And there is, of course, another possibility. It is entirely possible that we may never return to the days of 5.6% unemployment, at least not anytime in the foreseeable future. There seem to be very few options out there for the kind of massive growth in the private sector that is necessary to create the kind of permanent and stable jobs that people need. If that continues, we may be entering an era where structural unemployment in the United States is much higher than 5.6%, and the social, political, and economic consequences of that are incalculable

Welcome to the Brave New World.

FILED UNDER: Economics and Business, US Politics
Doug Mataconis
About Doug Mataconis
Doug holds a B.A. in Political Science from Rutgers University and J.D. from George Mason University School of Law. He joined the staff of OTB in May 2010. Before joining OTB, he wrote at Below The BeltwayThe Liberty Papers, and United Liberty Follow Doug on Twitter | Facebook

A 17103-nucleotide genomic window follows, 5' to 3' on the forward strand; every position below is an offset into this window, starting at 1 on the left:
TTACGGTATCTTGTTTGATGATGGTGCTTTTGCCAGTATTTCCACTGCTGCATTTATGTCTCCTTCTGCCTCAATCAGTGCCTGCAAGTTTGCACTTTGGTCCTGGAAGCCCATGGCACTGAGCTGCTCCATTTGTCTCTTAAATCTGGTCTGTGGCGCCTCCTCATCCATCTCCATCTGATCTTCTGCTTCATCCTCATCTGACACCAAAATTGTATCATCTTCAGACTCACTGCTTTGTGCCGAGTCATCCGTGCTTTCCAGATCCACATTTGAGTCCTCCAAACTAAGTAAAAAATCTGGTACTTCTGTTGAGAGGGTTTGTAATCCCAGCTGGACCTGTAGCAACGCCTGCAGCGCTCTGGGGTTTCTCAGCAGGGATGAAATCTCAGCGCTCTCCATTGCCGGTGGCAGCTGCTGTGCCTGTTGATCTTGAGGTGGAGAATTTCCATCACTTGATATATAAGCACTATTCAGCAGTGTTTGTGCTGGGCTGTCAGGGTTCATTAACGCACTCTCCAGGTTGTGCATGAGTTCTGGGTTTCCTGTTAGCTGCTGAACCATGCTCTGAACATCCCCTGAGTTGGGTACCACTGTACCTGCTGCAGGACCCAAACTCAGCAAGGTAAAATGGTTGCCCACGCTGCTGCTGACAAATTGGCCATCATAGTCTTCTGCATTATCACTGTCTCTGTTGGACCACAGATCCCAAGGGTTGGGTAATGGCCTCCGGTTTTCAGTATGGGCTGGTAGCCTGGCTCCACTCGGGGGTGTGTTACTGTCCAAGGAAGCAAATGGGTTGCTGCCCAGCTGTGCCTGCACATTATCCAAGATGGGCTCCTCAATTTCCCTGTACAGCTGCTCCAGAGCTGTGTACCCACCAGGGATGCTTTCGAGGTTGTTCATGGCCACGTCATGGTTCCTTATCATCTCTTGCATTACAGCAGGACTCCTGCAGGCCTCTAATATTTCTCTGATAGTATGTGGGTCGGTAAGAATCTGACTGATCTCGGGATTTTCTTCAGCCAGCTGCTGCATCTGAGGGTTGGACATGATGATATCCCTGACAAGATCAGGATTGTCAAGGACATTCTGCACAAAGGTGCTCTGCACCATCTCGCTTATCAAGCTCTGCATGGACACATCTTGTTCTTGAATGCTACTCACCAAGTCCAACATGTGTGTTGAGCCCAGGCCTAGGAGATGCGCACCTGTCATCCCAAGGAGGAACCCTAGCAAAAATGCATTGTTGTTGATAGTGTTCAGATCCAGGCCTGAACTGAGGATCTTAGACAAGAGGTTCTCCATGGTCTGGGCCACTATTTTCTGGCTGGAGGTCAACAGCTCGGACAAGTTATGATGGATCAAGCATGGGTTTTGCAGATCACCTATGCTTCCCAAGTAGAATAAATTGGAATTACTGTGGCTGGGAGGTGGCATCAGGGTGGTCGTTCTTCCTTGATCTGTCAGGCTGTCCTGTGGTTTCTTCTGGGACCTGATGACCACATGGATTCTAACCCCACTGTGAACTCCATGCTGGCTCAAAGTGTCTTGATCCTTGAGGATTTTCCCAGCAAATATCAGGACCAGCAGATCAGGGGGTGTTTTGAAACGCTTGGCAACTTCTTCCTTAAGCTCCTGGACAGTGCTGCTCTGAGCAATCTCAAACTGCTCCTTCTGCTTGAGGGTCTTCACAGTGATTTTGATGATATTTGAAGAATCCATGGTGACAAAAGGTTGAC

Comments

  1. John Personna says:

    Whatever happened, it probably sarted back when “jobless recovery was coined.”. I vote globalization, YMMV.

  2. Tano says:

    “The caveat, of course, is that this analysis assumes that job growth would remain at the same level for the next ten years, an assumption that may not be valid at all.”

    Well, as the saying goes…..duh!
    Has there ever been two years in a row with the exact same job growth levels, let alone 10? Has IBD never heard of business cycles?
    Actually, I wouldn’t be surprised if they hadn’t, given the quality of their commentary on all manner of issues….

    “It is entirely possible that we may never return to the days of 5.6% unemployment…”

    And on what basis do you predict that, other than that you cannot imagine any sector of the economy experiencing rapid growth? And if that is the only basis for your prediction, then what is it in the history of this country that makes you feel that such pessimism is warranted?

  3. Brummagem Joe says: